WHAT transpired during the National Assembly’s Speakership election is not a usual phenomenon, and cannot be taken as a normal issue. It is not possible to overlook the behavior of the opposition, represented by 28 parliamentarians, and everyone concerned should take into consideration the fact that this opposition is tantamount to a wounded lion.
Furthermore, it is clear that the hearts of the other four parliamentarians are with the opposition, which is represented by Bader Al-Humaidi. Their swords are with Marzouq Al-Ghanim, which means the latter is not comfortable in his seat when a total of 28 MPs are in the opposition while the other four will lean on the side of their interests. Also, the ministerial formation seems weak and does not have what it takes to be confrontational and decisive.
On a previous occasion, we had hinted that the current scene is not much different from the 1964 Parliament. If the current opposition does not rely on the language of reason, or if the government chooses the language of deals (scratching of backs), this Parliament will be tantamount to the 1986 Parliament, and in both cases, Kuwait is heading to a crisis.
This is due to the fact that the first call that the Parliament had made was regarding total pardon. This is sacrilegious to the laws that this country needs in the next stage in terms of economic and social reforms, and also in terms of revamping the private sector to play its role in full instead of deflating this vital sector.
The Muslim theologian, writer, and scholar of the 8th century, famously known as Imam Al-Shafi’i once said, “I have won all my debates with scholars, but was defeated when arguing with ignorant people”.
In the current situation, the matter needs a rational approach towards what the next stage will be, as the strife is great, and cooperation seems lingering to this day between the loyalists and the opposition, even if there was a clear vision of what the country needed. Perhaps it would have been more appropriate for the government to use its constitutional tools decisively by dissolving the Parliament and pushing for new elections, as seen in several countries, including Jordan, France, and others.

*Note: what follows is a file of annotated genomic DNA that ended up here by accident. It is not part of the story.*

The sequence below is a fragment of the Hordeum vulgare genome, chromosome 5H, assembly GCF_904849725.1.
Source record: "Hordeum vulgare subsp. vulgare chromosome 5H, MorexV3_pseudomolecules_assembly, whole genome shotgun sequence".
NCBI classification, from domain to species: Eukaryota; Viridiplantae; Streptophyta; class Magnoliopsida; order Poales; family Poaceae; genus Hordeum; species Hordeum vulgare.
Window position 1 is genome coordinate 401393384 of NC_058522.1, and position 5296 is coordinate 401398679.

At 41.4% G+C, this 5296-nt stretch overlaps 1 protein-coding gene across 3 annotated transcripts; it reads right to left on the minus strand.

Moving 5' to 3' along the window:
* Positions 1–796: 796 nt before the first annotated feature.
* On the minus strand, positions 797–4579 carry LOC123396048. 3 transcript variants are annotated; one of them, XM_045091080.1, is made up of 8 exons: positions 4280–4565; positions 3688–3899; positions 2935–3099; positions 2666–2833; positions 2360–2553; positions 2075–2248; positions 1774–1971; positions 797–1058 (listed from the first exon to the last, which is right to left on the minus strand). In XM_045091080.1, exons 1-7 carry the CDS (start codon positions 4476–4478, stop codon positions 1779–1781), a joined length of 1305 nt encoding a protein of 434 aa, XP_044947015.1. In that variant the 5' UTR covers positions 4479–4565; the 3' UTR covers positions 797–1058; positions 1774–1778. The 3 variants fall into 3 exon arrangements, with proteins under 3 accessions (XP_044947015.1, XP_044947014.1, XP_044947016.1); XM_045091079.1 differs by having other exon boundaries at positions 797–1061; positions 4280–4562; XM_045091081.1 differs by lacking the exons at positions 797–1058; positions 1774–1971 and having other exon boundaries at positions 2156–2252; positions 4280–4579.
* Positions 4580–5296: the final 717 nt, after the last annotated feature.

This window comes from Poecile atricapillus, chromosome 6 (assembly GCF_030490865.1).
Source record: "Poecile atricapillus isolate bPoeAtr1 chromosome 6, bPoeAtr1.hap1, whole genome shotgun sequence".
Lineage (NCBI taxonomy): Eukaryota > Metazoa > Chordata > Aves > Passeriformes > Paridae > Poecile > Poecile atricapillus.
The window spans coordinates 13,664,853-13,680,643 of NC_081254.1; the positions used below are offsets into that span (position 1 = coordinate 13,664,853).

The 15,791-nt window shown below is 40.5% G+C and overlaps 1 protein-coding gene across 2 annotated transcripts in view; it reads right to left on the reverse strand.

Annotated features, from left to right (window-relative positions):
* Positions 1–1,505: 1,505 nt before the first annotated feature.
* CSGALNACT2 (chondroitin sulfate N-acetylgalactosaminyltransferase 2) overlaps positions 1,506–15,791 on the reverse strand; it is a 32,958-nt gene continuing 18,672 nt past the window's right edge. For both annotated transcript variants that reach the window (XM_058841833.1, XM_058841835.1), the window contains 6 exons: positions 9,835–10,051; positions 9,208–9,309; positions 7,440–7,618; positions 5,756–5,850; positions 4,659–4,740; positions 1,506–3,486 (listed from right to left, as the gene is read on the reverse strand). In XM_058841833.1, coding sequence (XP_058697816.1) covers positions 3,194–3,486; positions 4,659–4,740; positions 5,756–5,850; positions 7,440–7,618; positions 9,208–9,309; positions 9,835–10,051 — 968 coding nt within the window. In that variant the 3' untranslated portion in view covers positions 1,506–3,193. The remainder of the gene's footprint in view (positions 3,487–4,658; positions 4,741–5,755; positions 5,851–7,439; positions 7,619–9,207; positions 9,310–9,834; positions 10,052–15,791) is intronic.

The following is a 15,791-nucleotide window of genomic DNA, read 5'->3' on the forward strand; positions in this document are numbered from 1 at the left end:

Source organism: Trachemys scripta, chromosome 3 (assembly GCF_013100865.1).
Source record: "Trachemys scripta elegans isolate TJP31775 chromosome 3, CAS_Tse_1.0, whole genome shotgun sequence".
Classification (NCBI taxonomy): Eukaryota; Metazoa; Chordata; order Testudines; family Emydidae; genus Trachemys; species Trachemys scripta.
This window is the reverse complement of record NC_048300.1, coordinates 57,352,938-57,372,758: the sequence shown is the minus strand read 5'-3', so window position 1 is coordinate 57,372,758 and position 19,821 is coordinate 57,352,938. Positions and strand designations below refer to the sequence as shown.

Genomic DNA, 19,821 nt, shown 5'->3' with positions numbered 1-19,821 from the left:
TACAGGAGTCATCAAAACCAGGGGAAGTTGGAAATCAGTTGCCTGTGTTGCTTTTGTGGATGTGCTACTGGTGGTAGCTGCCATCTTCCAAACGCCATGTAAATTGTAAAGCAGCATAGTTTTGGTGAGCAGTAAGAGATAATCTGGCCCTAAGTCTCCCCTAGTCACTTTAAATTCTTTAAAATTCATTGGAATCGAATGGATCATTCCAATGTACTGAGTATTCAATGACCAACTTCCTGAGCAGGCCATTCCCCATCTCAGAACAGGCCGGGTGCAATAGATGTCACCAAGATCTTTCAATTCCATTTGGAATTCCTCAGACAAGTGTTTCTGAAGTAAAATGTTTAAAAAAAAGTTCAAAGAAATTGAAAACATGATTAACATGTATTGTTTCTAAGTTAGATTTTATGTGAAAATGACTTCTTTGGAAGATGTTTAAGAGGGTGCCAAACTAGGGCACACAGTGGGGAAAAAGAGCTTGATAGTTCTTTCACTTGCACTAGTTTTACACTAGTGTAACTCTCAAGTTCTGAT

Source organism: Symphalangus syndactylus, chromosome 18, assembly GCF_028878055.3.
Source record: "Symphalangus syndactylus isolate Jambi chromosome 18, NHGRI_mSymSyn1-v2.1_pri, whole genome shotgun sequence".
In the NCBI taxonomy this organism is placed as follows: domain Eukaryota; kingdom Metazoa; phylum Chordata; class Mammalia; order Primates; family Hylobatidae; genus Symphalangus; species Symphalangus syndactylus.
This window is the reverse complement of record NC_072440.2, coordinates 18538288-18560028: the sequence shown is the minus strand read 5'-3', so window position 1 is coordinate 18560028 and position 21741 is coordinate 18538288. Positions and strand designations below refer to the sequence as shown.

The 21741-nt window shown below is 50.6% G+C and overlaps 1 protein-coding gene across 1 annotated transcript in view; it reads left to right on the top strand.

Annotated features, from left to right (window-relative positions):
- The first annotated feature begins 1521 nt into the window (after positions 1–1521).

However, if the government is unable to do so, it should then analyze the current situation carefully and realize that confrontation will not be easy with this number of opposition MPs who will be armed to the teeth when it comes to confrontation.
Therefore, it is imperative to set the priorities for Kuwaitis in motion so that the aforementioned saying of Imam Al-Shafi’i does not apply to the relationship between the government and the Parliament in the near future, as it will lead to futile dialogue and unnecessary standoff.
There is no doubt that the total amnesty law can be postponed. As for making it a parliamentary priority, it is a matter of healing the wound that the opposition has sustained, and not because it is a necessity required by the current circumstances.
The demands of Kuwaitis are clear and do not require interpretation. For starters, these demands include remedying the loan crisis and lifting the travel ban imposed on 80,000 citizens due to lawsuits that do not rise to the extent of restricting their movements, in addition to the radical reconsideration of the fiscal stimulus law, which can be considered as a floater but ended up drowning those in need of it.
Since the beginning of parliamentary life in Kuwait, the mistakes of the National Assembly have been borne by the government, as it is the executive authority that must not obey what the Parliament dictates as it did before to the point where it hijacked its authority.
Undoubtedly, today they are more intransigent in their stances in order to protect themselves from the accusations raised by Kuwaitis of betrayal and failing to fulfill their pledges. Therefore, there is no solution except for the government to face the confrontation despite it being a tough path in light of the current ministerial formation and the composition of the National Assembly.
In short, this means that we are facing a vicious circle and a waste of time, as if Kuwait is just a battleground for entertainment and not a country that needs to get out of this grinding crisis.
By Ahmed Al-Jarallah
Editor-in-Chief, the Arab Times